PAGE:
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IRVING, Texas -- ExxonMobil Corp. has closed on a sale of nearly 300 CORS convenience stores in Texas, Louisiana and California, the petroleum giant confirmed in an e-mail to Convenience Store News Online this afternoon.
In Texas, Landmark Industries, operator of Timewise Stores, is buying 81 Houston-area CORS stores; C.L. Thomas Inc., operator of Speedy Stop stores, is purchasing 61 stores in Austin and San Antonio and 7-Eleven Inc. is buying 49 Dallas-area stores. 7-Eleven added it also purchased two unused parcels of land from the petroleum giant, which could later become c-stores.
"This acquisition fits well with our aggressive growth strategy," said Sean Duffy, 7-Eleven vice president of mergers and acquisitions, in a statement released by the company. "In terms of sales growth, 2011 promises to be 7-Eleven's biggest year since 1986…These high-volume locations complement our existing real estate portfolio in the Dallas/Fort Worth area. The combination of 7-Eleven and Exxon brands will make a compelling retail option for convenience-oriented consumers."
Until conversions are completed, all CORS stores will continue operate under the ExxonMobil banner. However, those conversions are set to take place quickly. All California stores will be converted between Oct. 31 and Nov. 9; Louisiana conversions will conclude by Nov. 17; and all Texas conversions are scheduled to finish by Jan. 20.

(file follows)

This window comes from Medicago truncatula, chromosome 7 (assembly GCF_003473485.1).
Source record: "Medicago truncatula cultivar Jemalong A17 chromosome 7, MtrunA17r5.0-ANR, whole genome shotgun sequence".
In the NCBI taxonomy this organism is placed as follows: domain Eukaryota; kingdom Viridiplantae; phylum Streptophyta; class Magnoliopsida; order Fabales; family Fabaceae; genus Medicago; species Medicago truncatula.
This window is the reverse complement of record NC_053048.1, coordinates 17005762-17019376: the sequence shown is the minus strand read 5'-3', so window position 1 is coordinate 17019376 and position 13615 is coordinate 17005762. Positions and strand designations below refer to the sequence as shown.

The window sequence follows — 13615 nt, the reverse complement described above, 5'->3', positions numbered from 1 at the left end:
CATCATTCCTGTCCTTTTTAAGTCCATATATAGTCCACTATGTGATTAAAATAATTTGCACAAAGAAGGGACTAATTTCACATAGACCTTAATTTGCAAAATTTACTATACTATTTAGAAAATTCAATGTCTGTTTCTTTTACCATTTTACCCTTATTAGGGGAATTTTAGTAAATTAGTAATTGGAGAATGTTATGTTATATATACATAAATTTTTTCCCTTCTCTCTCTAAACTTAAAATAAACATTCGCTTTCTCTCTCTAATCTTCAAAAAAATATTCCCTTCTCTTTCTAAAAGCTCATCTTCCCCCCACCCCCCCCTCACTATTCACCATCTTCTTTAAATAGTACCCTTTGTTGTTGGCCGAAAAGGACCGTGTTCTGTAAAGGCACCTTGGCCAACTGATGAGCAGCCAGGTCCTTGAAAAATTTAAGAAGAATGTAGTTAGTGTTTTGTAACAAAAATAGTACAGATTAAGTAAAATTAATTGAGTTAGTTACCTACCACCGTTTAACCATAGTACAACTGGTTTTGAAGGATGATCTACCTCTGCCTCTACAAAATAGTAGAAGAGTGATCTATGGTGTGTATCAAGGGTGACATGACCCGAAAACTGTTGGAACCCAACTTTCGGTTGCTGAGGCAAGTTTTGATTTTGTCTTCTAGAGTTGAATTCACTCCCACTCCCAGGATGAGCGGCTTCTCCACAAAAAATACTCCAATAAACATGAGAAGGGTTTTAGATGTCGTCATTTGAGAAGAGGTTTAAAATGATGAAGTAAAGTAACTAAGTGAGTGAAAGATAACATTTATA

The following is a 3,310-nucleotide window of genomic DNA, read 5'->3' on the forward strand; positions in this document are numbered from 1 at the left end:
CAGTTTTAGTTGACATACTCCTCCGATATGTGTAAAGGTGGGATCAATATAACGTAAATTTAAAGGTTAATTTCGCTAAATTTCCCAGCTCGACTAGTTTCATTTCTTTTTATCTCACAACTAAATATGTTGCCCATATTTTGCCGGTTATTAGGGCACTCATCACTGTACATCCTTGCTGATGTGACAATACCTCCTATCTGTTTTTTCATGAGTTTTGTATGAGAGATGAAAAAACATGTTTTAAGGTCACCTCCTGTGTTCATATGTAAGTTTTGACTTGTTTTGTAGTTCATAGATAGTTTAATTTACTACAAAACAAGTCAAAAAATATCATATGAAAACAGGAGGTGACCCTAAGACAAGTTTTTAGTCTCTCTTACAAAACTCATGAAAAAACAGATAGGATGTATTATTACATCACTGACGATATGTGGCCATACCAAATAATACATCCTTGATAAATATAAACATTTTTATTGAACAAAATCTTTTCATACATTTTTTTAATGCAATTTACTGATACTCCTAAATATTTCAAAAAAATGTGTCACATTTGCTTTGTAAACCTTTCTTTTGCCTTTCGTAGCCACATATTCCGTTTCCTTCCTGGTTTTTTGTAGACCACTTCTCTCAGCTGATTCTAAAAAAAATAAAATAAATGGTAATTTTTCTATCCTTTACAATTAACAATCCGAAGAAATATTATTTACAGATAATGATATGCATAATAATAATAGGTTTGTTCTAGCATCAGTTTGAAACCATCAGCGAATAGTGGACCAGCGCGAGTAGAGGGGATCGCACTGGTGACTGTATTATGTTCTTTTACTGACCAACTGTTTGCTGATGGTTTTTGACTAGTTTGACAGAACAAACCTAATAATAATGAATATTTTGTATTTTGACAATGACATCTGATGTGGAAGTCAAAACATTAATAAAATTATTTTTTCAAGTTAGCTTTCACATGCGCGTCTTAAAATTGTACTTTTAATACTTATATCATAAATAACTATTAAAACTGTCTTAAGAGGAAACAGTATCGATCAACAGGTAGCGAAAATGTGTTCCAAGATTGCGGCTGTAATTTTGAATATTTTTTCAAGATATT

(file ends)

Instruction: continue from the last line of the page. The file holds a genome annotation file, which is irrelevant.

The sale is perhaps part of a larger plan by ExxonMobil to shed 2,200 of its c-stores. The sales efforts date back to 2008 and could take more years to conclude. According to a June 12, 2008 story by USA Today, ExxonMobil wanted to sell its stores because it is "so hard to make money selling gas and diesel fuel to customers."
Petroleum retailing "continues to be challenging, with reduced [profit] margins and significant competitive growth," ExxonMobil spokesperson Premlata Nair told the newspaper three years ago.